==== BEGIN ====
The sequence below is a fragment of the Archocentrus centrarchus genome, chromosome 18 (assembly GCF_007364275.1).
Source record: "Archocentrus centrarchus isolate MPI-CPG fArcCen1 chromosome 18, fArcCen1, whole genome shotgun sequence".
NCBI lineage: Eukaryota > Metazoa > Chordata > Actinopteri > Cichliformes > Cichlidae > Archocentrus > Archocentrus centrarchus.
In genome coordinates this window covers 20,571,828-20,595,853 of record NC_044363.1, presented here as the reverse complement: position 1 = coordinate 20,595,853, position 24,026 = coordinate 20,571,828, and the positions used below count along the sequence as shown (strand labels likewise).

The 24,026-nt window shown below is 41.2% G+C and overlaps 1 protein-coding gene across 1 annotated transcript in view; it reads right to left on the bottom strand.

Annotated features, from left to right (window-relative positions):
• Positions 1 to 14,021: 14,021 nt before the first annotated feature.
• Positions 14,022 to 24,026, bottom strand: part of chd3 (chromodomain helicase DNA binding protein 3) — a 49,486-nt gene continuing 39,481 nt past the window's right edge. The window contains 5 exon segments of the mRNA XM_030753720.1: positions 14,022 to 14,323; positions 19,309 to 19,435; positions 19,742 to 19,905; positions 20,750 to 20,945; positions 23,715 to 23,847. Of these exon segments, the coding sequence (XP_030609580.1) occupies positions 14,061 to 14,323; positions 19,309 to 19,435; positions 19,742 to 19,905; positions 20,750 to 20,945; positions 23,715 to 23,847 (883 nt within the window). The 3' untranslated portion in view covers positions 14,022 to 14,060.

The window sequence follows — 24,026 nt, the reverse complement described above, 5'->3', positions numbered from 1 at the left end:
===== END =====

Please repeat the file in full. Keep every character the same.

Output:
The sequence below is a fragment of the Archocentrus centrarchus genome, chromosome 18 (assembly GCF_007364275.1).
Source record: "Archocentrus centrarchus isolate MPI-CPG fArcCen1 chromosome 18, fArcCen1, whole genome shotgun sequence".
NCBI lineage: Eukaryota > Metazoa > Chordata > Actinopteri > Cichliformes > Cichlidae > Archocentrus > Archocentrus centrarchus.
In genome coordinates this window covers 20,571,828-20,595,853 of record NC_044363.1, presented here as the reverse complement: position 1 = coordinate 20,595,853, position 24,026 = coordinate 20,571,828, and the positions used below count along the sequence as shown (strand labels likewise).

The 24,026-nt window shown below is 41.2% G+C and overlaps 1 protein-coding gene across 1 annotated transcript in view; it reads right to left on the bottom strand.

Annotated features, from left to right (window-relative positions):
• Positions 1 to 14,021: 14,021 nt before the first annotated feature.
• Positions 14,022 to 24,026, bottom strand: part of chd3 (chromodomain helicase DNA binding protein 3) — a 49,486-nt gene continuing 39,481 nt past the window's right edge. The window contains 5 exon segments of the mRNA XM_030753720.1: positions 14,022 to 14,323; positions 19,309 to 19,435; positions 19,742 to 19,905; positions 20,750 to 20,945; positions 23,715 to 23,847. Of these exon segments, the coding sequence (XP_030609580.1) occupies positions 14,061 to 14,323; positions 19,309 to 19,435; positions 19,742 to 19,905; positions 20,750 to 20,945; positions 23,715 to 23,847 (883 nt within the window). The 3' untranslated portion in view covers positions 14,022 to 14,060.

The window sequence follows — 24,026 nt, the reverse complement described above, 5'->3', positions numbered from 1 at the left end: